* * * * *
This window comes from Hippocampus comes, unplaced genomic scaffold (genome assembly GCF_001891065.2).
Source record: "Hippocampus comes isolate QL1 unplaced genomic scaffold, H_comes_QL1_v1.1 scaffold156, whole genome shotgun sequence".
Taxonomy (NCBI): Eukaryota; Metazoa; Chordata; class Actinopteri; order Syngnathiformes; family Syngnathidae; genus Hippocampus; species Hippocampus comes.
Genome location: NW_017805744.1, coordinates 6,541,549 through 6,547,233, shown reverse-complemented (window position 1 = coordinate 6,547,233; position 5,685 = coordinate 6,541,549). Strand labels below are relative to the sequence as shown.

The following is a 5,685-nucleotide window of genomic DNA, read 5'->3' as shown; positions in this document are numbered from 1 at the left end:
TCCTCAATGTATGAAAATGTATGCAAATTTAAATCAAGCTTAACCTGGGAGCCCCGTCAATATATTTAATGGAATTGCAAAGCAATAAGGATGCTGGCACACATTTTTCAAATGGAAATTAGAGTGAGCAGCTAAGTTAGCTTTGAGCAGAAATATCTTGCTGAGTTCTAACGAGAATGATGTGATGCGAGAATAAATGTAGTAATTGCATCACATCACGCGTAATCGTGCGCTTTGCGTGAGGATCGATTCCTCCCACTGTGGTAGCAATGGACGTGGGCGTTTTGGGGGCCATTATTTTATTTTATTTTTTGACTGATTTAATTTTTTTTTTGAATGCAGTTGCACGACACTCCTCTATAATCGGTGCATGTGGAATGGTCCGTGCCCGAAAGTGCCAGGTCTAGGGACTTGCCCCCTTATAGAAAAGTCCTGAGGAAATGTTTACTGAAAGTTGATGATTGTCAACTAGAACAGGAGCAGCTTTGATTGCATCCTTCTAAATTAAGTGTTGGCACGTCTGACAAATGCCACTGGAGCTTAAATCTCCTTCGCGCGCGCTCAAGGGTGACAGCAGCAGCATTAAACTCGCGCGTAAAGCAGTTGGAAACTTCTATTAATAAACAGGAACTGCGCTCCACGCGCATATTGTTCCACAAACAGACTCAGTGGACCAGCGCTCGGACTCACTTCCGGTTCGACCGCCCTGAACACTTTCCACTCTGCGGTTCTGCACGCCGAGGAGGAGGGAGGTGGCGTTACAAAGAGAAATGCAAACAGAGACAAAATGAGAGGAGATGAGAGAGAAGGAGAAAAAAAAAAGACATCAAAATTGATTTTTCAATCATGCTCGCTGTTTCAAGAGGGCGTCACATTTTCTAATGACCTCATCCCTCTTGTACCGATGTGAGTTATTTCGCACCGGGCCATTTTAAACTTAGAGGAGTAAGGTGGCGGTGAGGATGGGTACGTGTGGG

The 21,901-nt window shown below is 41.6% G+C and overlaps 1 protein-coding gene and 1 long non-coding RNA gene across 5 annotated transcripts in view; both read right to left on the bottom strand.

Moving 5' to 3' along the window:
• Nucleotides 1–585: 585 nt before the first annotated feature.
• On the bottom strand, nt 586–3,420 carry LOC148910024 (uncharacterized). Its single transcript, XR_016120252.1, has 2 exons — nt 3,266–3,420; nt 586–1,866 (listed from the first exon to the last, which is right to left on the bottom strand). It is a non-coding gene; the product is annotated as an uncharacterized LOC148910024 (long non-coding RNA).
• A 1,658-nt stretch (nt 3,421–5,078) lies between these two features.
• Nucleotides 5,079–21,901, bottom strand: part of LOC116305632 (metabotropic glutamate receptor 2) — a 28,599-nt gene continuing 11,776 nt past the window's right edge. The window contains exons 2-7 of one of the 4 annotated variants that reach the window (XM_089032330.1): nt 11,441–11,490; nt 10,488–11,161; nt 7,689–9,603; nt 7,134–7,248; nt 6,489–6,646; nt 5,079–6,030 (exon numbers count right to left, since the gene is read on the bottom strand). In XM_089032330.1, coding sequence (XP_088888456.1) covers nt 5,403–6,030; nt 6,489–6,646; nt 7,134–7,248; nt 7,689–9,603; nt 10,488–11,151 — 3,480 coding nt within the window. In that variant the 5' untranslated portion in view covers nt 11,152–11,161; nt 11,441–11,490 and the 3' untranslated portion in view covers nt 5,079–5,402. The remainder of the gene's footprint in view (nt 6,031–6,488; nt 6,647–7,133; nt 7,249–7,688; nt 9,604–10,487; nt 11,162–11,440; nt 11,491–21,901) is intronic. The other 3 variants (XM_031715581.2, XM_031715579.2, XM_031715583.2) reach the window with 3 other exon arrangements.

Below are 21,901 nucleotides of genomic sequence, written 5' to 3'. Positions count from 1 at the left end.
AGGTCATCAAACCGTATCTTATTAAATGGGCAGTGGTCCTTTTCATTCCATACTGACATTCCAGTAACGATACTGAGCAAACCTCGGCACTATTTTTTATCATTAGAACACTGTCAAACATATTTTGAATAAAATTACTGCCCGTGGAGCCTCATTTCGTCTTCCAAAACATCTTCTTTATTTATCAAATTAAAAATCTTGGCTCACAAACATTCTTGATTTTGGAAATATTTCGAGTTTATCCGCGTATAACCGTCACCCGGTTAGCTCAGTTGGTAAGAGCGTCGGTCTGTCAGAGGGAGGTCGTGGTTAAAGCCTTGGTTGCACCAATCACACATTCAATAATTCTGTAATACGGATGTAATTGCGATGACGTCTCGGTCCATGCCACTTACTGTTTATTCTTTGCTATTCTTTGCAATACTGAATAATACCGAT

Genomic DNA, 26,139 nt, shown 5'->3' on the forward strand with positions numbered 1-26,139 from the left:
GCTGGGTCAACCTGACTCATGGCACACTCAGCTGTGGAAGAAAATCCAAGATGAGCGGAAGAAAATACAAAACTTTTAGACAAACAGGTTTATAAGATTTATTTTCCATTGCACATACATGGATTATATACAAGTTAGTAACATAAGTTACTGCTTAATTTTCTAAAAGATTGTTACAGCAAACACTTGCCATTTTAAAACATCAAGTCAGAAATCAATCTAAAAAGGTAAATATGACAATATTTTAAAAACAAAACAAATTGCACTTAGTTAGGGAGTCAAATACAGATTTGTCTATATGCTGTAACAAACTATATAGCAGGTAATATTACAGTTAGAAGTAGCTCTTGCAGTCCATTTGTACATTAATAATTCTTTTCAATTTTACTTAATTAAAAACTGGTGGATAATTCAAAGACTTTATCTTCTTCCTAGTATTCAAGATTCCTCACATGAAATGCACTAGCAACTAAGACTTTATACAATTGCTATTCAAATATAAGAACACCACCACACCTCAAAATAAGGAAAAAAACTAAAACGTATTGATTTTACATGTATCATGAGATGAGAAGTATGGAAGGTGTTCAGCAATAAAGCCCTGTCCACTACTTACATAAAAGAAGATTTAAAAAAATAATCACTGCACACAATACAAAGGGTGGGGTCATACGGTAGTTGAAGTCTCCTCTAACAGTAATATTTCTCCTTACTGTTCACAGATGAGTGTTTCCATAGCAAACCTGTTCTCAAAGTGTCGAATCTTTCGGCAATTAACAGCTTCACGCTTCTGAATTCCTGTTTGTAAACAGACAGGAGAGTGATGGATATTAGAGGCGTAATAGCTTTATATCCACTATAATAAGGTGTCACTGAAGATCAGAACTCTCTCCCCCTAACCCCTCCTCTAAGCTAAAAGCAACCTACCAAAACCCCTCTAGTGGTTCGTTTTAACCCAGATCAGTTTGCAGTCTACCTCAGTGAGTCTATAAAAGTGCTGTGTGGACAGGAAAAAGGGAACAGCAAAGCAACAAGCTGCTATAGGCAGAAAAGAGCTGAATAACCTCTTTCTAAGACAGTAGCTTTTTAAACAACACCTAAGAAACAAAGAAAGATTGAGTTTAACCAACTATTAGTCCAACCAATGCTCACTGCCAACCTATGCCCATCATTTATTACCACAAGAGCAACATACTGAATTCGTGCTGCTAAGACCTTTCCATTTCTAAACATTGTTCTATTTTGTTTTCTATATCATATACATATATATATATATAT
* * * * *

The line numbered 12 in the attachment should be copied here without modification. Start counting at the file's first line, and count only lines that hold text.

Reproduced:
• Nucleotides 5,079–21,901, bottom strand: part of LOC116305632 (metabotropic glutamate receptor 2) — a 28,599-nt gene continuing 11,776 nt past the window's right edge. The window contains exons 2-7 of one of the 4 annotated variants that reach the window (XM_089032330.1): nt 11,441–11,490; nt 10,488–11,161; nt 7,689–9,603; nt 7,134–7,248; nt 6,489–6,646; nt 5,079–6,030 (exon numbers count right to left, since the gene is read on the bottom strand). In XM_089032330.1, coding sequence (XP_088888456.1) covers nt 5,403–6,030; nt 6,489–6,646; nt 7,134–7,248; nt 7,689–9,603; nt 10,488–11,151 — 3,480 coding nt within the window. In that variant the 5' untranslated portion in view covers nt 11,152–11,161; nt 11,441–11,490 and the 3' untranslated portion in view covers nt 5,079–5,402. The remainder of the gene's footprint in view (nt 6,031–6,488; nt 6,647–7,133; nt 7,249–7,688; nt 9,604–10,487; nt 11,162–11,440; nt 11,491–21,901) is intronic. The other 3 variants (XM_031715581.2, XM_031715579.2, XM_031715583.2) reach the window with 3 other exon arrangements.